Wednesday, March 18, 2009

St. Paddy

Several of us went out last night, ending up at Mulligan's off of Ebenezer. The place was filled with carousing young souls, inebriated already and up to their eyeballs in gaudy green paraphernalia. I suppose the saddest part is that we were all there for the same reason - it was a "legitimate" excuse to drink yourself silly on a Tuesday.
But how did Saint Patrick become a token of alcoholism? The History Channel points out this important note:
Up until the mid-nineteenth century, most Irish immigrants in America were members of the Protestant middle class. When the Great Potato Famine hit Ireland in 1845, close to a million poor, uneducated, Catholic Irish began to pour into America to escape starvation. Despised for their religious beliefs and funny accents by the American Protestant majority, the immigrants had trouble finding even menial jobs. When Irish Americans in the country's cities took to the streets on St. Patrick's Day to celebrate their heritage, newspapers portrayed them in cartoons as drunk, violent monkeys.
However, the Irish soon began to realize that their great numbers endowed them with a political power that had yet to be exploited. They started to organize, and their voting block, known as the "green machine," became an important swing vote for political hopefuls. Suddenly, annual St. Patrick's Day parades became a show of strength for Irish Americans, as well as a must-attend event for a slew of political candidates. In 1948, President Truman attended New York City 's St. Patrick's Day parade, a proud moment for the many Irish whose ancestors had to fight stereotypes and racial prejudice to find acceptance in America.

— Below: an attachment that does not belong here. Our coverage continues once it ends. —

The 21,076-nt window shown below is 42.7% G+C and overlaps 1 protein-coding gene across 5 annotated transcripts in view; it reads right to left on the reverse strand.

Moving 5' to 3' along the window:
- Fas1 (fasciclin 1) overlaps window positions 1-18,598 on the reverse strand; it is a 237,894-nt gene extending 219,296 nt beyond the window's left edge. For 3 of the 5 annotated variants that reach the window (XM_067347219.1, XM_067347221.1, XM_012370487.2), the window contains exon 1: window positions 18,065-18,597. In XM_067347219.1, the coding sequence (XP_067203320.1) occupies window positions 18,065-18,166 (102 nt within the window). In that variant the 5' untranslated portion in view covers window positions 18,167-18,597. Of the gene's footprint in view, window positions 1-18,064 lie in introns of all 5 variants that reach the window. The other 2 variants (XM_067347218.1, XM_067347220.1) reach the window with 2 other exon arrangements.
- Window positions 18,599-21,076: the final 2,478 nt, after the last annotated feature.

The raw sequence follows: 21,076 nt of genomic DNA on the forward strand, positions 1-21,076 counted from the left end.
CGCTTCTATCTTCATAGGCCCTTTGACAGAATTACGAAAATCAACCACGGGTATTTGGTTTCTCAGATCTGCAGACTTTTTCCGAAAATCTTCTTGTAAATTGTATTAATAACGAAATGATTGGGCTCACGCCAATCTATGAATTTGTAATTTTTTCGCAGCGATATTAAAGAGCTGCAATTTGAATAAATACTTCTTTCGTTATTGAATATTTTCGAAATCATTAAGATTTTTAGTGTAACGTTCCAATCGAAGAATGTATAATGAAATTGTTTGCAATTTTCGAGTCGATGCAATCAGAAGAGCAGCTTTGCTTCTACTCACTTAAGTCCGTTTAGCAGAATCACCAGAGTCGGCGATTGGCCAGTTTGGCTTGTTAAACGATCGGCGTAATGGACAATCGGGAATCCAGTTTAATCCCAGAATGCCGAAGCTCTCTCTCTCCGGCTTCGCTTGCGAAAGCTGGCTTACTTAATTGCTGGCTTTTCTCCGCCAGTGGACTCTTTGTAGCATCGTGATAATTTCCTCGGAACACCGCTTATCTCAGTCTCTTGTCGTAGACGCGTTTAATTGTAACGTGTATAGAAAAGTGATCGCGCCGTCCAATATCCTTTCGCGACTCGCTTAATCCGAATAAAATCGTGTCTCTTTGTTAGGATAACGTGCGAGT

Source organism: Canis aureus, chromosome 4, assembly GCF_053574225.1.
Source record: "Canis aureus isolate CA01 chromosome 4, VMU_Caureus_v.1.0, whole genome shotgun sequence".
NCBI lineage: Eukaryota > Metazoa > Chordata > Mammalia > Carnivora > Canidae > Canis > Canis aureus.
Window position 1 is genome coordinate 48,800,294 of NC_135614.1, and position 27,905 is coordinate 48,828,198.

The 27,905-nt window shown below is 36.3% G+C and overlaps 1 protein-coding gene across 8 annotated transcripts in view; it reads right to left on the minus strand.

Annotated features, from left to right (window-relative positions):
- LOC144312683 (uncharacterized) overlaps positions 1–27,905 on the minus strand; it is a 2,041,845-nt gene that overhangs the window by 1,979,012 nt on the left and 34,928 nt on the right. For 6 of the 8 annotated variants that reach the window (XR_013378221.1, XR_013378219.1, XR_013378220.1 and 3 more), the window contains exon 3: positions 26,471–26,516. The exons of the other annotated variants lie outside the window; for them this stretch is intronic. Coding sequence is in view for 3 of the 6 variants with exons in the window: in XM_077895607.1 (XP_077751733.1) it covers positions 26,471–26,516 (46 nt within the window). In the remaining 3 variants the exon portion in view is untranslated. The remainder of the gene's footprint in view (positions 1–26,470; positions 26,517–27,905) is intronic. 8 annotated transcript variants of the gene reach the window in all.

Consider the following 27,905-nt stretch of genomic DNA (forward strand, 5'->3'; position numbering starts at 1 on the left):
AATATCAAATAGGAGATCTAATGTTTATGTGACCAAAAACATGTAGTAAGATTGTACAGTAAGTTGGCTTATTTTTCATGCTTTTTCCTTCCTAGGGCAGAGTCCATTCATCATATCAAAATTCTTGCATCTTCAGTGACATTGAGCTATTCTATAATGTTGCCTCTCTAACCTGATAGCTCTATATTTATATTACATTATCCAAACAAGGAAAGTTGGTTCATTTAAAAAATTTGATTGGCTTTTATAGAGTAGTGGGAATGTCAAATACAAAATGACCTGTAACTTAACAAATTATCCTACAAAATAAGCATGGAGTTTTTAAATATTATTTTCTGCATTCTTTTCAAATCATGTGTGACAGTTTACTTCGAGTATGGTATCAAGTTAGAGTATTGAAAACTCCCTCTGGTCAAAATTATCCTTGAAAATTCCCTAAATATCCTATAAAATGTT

So why on earth would the Irish allow their celebration to be usurped by non-Irish people, who behave precisely the way that causes the stigma the Irish were fighting to remove? When did it become "legitimate" to behave like "drunk, violent monkeys" in order to celebrate a Christian holiday and important part of Irish heritage? We drink green beer and horrendous "shamrocktinis" which - I kid you not - had the flavor, texture and medicinal aftertaste of Nyquil, yell like a bunch of drunks at a fraternity party and wake the next morning to tell our tales of debauchery around a shared aspirin bottle. And all the while, we forget who Saint Patrick was, what it means to have a feast day for a saint, and how difficult it is to overcome racial and cultural stereotypes.
I think next year, I'll stay home.

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